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Saturday, November 19, 2011

Wintry Mix...

There's not much beach combing around here... during the month of November.

I decided to brave the elements because I wanted to see what had washed up after recent storms, and today offered one of the few tiny windows of opportunity for a beach trip... with a slight dip in the tide level starting around 2:30pm... and continuing till dark, which occurs about 4:30 these days.

It has become rather wintry in the Northwest, over the past couple of weeks. Amazing fall foliage has given way to bare trees, cold rain and high winds. As I made may way to the parking lot by the beach, I didn't realize that it had also snowed a bit, overnight.

There are a lot of "microclimates" at the end of our peninsula. I have often seen it be completely dry at our house, only to find a day of pouring rain-- or snow-- in town, less than three miles away. Today it seemed like the central ridge got 1-2 inches of snow, while nowhere else did.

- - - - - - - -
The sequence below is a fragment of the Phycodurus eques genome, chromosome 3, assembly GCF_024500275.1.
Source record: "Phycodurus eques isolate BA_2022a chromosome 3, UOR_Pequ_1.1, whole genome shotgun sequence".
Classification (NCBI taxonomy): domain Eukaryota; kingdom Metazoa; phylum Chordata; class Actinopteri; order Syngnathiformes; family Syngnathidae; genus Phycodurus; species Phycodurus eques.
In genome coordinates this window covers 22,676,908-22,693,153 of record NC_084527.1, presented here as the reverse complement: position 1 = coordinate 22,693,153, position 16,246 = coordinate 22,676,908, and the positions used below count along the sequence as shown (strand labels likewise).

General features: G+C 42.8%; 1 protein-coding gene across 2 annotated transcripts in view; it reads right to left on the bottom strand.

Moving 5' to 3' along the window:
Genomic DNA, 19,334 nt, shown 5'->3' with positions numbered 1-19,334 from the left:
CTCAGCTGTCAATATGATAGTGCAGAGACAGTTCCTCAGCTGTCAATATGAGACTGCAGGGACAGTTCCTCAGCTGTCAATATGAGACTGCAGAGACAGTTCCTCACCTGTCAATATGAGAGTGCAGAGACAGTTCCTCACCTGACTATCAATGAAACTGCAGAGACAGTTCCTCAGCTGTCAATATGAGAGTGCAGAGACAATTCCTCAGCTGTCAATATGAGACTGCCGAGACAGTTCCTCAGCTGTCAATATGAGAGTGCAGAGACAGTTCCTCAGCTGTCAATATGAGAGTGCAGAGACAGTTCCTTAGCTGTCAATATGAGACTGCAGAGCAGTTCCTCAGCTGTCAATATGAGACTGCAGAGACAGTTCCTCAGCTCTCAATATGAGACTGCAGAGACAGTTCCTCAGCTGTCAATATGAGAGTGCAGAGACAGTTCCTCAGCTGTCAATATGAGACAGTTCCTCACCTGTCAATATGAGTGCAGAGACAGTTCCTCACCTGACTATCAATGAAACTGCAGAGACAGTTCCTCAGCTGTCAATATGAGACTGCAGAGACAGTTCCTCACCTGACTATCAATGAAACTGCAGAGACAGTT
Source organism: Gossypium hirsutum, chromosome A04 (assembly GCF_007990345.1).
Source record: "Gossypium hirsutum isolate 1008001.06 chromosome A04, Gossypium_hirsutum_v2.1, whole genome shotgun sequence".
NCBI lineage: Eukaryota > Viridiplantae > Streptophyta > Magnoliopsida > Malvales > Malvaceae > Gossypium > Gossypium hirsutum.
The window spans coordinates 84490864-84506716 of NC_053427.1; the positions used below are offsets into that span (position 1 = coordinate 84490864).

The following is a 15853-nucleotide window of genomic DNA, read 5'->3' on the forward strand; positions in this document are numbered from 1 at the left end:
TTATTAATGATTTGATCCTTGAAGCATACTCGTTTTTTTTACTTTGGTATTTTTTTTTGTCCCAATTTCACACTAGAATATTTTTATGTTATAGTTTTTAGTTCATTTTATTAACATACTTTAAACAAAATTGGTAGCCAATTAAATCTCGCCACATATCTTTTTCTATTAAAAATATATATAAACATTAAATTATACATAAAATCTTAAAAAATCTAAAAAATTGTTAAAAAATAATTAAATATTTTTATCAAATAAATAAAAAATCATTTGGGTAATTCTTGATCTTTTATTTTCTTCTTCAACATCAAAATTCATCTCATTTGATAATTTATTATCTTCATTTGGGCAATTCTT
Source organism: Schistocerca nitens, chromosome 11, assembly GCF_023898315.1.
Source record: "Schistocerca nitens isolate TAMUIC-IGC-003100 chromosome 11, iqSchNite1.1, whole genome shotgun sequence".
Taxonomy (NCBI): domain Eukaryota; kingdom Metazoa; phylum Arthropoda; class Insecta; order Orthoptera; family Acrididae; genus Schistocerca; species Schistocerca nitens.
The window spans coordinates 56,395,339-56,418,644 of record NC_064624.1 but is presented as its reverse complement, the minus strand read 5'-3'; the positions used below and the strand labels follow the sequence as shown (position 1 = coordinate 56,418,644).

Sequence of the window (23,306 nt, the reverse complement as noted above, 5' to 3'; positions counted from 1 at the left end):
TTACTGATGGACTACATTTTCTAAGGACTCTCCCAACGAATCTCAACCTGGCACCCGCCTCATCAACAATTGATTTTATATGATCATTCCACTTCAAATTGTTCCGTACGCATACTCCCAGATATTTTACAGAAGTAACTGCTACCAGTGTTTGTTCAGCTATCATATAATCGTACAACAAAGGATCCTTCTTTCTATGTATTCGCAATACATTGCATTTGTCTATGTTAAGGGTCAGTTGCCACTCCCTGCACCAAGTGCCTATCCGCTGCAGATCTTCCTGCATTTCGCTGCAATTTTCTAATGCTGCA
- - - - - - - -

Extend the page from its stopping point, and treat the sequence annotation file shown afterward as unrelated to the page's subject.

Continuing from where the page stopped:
Being the weekend, there were lots of cars in the parking lot. However, I expect most of them belonged to people taking their dogs to the adjacent state park.

The tide was still very high as I set out-- only a narrow band of large rocks separated me from the waves... and it made going very slow. I think of this as an "ankle breaker" beach, and I did not look forward to making a 3.5 mile trek along that type of footing. And things did not improve. After about 15 minutes of slow going, I realized that the storms had not only "rearranged" the beach... but had also beaten the offshore kelp forests to bits, and now I found myself waking on large rocks covered with a six inch layer of slippery seaweed.